Catherine, formerly know as Mrs. Joey on Weddingbee, blogs with her husband, Micah, on 4024. They write about the trials and tribulations of building a new house, dealing with 9 crazy neighbor cats and other adventures in travel and puppy raising on their blog.
I am NOTORIOUS for getting myself into some sticky situations when I travel. There was the time I sort of got “taken” by the police in Moscow. The time I chased a student off the roof of a very old palace in Poland and recently the airport escapade in Italy with my husband. My troubles started young, I think I was 3 years old when monkeys started chasing me for my corn and coke at a National Park in Sri-Lanka. That is still one of my favorite stories but I’ll save it for another time. Today I’m talking about elephants.
My very first work trip with my current NGO was a big one. I went to Zambia. Zambia was the center of my program’s work and things were growing fast there. It was decided we needed a regional office as we were going to be working in more countries in the region. I was shadowing a co-worker that had experience opening new offices. I was there to learn so one day I open offices for the team by myself.
I had never been to Africa before that trip and was anxious to see more of Zambia than office spaces for rent, furniture stores and the employment office. The head of our project there STRONGLY (see the caps?) encouraged me to take a long weekend trip to Victoria Falls. Victoria Falls are some of the largest in the world and one of the Seven Wonders of the Natural World. I hoped for some company but everyone else had been and already had plans. Determined to be a tourist, I booked a ticket and got myself a room near the Mosi-i-Tunya (the smoke that thunders aka Vic Falls).
I arrived on Livingstone (town nearest the falls) early Saturday morning. We went straight from the airport to the falls. A great way to start any trip. I was by myself (duh, I said that) which I think isn’t the greatest when you are exploring, but you can’t really complain when you are getting sprayed by greatness.
That’s not fog, it’s the mist
I wandered around the park getting wet and checking out the different gorges that make up the falls.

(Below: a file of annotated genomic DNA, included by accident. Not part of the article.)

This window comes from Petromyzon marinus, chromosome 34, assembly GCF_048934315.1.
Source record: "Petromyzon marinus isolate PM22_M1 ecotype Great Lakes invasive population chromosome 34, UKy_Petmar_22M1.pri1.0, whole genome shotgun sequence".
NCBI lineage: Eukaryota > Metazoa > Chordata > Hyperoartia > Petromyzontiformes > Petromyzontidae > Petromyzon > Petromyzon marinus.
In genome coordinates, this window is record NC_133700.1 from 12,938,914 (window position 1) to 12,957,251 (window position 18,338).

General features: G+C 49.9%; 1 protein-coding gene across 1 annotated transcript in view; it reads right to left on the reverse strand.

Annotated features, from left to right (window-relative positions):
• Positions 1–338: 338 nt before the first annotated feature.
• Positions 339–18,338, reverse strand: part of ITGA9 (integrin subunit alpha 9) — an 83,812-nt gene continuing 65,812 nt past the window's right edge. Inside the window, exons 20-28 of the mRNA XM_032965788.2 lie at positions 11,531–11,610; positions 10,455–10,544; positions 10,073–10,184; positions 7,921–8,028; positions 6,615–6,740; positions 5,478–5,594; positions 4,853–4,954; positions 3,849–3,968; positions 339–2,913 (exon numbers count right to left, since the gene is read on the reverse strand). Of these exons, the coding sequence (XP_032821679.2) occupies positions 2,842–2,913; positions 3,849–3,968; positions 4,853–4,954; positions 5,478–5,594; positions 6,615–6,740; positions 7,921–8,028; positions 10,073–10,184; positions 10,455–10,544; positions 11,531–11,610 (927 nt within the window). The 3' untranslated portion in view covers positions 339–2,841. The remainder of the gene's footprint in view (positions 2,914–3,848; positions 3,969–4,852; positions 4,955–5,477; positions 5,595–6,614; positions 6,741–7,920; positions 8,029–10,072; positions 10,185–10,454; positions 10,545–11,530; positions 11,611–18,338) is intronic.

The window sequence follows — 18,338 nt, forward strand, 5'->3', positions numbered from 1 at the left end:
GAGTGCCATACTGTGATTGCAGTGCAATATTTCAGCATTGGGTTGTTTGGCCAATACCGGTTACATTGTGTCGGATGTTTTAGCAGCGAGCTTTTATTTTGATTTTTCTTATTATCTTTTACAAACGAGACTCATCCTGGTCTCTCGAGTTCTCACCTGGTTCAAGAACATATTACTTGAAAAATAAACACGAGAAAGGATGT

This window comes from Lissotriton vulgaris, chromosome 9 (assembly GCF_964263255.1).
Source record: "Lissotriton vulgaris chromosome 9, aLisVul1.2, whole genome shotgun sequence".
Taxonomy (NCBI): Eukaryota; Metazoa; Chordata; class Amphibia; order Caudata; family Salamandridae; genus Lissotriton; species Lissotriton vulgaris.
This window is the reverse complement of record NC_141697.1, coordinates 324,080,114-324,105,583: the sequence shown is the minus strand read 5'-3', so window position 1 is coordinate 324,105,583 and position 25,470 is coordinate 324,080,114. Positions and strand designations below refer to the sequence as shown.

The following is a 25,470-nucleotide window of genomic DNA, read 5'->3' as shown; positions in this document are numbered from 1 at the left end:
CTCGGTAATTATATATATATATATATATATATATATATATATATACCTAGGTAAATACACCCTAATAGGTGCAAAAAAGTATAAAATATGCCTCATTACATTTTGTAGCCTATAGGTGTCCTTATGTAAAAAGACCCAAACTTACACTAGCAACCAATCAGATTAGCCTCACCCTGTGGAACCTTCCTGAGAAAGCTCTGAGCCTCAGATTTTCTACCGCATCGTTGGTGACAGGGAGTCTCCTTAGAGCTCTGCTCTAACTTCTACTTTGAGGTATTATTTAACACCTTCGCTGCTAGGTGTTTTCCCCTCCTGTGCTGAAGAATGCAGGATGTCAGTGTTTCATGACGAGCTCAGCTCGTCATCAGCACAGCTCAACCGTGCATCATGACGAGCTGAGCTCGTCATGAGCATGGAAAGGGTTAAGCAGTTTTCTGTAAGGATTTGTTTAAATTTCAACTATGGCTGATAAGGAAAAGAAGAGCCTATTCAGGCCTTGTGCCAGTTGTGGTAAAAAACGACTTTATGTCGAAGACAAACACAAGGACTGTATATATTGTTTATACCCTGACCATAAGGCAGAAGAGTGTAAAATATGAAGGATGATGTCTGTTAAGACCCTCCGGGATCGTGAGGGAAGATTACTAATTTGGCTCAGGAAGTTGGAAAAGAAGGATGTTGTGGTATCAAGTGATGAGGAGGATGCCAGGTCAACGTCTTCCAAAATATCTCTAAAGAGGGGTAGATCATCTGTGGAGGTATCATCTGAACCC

The bridge from gorge 2 to 3 (I think)
See, really wet.
An amazing view of the gorges connected by a bridge
The place I stayed at was called Chundukwa River Lodge and was situated on the banks of the Zambezi river on what was (and still is) an elephant corridor. What is an elephant corridor? Well, it’s a safe pathway for the elephants to travel on between one location and another. In this case it was the passageway from Zimbabwe, across the Zambeszi river and onto the protected Zambezi National Park . So what does all this mean? Well, it means there are elephants EVERYWHERE. I had never seen so many. And they just roam free.
I spent the evening and the following morning with the manager of the lodge in a little boat. There weren’t any other guests (it was low season), so I got full use of the boat for free. Everywhere we went, there were elephants playing and cooling themselves off. We watched them for hours. It was amazing.
Bath time made fun
A very unflattering picture of me in front of the playing elephants.
On Sunday afternoon I was told I should check out Polocross out on the field. Polocross is literally Polo and Lacrosse put together. Yes, it is played on horses. Anyway, I was on my way to the field when I heard a strange rustling in the bushes. The lodge’s Jack Russell terrier took off to investigate and started barking up a storm. I went around the corner to check out what was going on (who does that?) and came face to face with an elephant who was stomping his feet and flapping his ears a.k.a. getting ready to charge. OK, the smartest thing to do would have been to back up slowly without making any sudden moves until he lost interest. What did I do? Yep, I did the exact opposite and took off running. I know. I can’t believe it either.
But guess what? I (obviously) escaped. I could hear someone laughing so hard they were crying in the clearing. I headed over there to find to property manager laughing so hard he could hardly stay on the horse. Apparently the elephant and I scared each other. When I took off, I scared him and he turned and took off in the opposite direction. The site of me and the elephant meeting, freaking out and then taking off was clearly the highlight of the year. So glad to be of comedic service.
That evening I flew back to Lusaka where I promptly fell in a hole shortly after arriving. Don’t ask me how THAT happened. I have no idea (beside not looking where I was going). I still have the scar on my knee.
Seriously, I have no idea why these things happen to me or why traveling is part of my job. I guess it’s good my NGO covers medical evacuations which I’ve miraculously never needed.